Next up is the latest film from Spanish master Pedro Almodovar, "The Skin I Live In," which I’ve had the chance to see because it opened in Los Angeles, but Ignatiy here in Chicago has not sadly, so you get my review. Antonio Banderas made his name starring in Almodovar movies, and he teams up with the director for the first time in two decades, playing a renowned plastic surgeon trying to create a stronger kind of skin. He takes captive a young woman named Vera as his guinea pig.
Almodovar frequently uses flashbacks to flesh out -- if you will -- his characters' stories. One of these follows a fateful encounter between the doctor's teenage daughter and a young man she meets at a party.
Back in the present day, the doctor's test subject -- played by the beautiful Elena Anaya -- eventually surrenders and learns to embrace her new life.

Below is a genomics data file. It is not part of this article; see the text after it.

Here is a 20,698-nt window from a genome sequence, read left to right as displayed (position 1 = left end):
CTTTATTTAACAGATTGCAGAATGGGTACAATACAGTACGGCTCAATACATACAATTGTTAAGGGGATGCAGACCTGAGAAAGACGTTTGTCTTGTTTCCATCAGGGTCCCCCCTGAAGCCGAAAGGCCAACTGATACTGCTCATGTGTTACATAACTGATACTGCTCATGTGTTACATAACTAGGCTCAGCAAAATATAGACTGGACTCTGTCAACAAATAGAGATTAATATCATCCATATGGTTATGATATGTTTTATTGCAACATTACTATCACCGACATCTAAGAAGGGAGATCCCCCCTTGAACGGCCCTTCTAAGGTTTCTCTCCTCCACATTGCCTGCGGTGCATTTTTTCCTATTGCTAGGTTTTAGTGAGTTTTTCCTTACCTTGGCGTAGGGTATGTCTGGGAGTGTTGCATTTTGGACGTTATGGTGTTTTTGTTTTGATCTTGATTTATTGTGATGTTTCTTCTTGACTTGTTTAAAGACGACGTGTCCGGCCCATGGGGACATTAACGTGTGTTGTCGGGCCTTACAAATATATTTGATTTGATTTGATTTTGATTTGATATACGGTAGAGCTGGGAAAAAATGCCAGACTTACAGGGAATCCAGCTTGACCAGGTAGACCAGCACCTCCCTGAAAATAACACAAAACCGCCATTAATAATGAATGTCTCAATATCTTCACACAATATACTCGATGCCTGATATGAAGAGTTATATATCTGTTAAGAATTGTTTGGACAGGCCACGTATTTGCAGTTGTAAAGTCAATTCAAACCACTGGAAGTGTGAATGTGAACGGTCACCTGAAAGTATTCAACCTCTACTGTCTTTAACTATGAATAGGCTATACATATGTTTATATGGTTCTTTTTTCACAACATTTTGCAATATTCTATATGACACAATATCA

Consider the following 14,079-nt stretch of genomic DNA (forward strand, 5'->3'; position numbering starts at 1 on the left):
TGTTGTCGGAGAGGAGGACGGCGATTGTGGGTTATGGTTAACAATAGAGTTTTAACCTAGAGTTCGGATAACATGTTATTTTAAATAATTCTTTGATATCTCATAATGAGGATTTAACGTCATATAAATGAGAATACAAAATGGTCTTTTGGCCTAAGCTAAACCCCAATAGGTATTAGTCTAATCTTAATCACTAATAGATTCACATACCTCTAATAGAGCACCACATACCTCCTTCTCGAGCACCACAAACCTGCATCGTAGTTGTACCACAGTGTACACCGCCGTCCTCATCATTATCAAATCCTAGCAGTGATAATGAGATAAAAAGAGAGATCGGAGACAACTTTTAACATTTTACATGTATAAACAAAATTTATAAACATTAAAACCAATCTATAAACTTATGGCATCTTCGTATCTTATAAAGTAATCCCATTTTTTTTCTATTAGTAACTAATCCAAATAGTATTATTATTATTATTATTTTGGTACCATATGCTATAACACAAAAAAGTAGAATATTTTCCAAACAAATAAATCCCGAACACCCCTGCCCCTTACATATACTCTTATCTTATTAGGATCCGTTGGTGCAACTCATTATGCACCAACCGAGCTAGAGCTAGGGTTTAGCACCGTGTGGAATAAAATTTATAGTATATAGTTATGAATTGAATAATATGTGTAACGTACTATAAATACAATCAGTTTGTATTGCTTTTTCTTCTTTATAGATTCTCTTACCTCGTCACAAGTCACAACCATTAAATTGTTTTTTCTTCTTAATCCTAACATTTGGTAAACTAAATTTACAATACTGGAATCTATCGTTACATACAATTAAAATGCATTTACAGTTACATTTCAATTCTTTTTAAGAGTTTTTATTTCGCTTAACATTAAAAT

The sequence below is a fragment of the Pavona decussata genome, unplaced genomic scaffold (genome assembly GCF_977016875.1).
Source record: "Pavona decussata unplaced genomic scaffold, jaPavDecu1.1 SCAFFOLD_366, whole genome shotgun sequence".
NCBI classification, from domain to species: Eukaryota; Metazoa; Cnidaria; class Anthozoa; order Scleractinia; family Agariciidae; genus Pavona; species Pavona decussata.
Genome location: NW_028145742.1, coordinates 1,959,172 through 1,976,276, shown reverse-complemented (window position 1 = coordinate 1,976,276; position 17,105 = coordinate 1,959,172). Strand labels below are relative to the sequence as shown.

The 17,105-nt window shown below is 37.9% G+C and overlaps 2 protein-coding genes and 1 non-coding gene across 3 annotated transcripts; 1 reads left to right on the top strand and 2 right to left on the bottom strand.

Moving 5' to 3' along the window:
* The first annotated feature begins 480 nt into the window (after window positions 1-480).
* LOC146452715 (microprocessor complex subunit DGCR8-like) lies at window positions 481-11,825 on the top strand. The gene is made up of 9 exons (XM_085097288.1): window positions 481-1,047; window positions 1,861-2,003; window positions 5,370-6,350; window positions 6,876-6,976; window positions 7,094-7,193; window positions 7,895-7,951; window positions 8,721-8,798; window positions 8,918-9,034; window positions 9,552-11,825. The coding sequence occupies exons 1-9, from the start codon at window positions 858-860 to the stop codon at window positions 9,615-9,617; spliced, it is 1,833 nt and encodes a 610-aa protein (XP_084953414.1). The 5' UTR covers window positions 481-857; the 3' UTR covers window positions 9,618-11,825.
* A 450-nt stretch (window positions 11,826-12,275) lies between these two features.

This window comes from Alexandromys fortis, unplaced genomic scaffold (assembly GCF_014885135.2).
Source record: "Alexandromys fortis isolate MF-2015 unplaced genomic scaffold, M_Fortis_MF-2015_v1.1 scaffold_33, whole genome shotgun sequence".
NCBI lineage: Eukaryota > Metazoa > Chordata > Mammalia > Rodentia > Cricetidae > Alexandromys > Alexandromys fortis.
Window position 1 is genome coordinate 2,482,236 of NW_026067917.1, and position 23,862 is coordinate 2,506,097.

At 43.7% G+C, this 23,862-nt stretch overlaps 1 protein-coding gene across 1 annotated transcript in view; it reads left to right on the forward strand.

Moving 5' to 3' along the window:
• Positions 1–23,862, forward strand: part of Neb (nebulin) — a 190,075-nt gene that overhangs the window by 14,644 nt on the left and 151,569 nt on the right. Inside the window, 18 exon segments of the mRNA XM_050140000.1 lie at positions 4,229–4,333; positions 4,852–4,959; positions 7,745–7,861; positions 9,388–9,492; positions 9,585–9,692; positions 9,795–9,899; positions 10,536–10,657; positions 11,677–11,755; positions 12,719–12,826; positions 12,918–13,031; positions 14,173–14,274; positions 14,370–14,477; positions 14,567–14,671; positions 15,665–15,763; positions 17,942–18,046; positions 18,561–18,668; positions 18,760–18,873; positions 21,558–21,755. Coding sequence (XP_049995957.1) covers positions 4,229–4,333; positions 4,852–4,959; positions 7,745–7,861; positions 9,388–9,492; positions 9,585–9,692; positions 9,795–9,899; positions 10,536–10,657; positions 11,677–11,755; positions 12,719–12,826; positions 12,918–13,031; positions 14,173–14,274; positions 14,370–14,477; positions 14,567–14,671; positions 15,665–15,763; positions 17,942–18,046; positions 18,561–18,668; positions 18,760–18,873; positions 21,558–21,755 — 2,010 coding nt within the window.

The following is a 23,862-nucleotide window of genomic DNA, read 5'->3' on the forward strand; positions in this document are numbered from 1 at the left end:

"The Skin I Live In" takes an awfully long time to set up the tortured histories and intertwined relationships that are the basis for the film's big, shocking climax. By the time that comes, this feels almost like a parody of an Almodovar movie, with its melodramatic tone and themes of gender, identity, sex and revenge. It's shot beautifully and features impeccable production design. But it might almost be too pristine visually, even as it feels messy from a narrative standpoint. A rare miss from Almodovar -- thumbs down from me.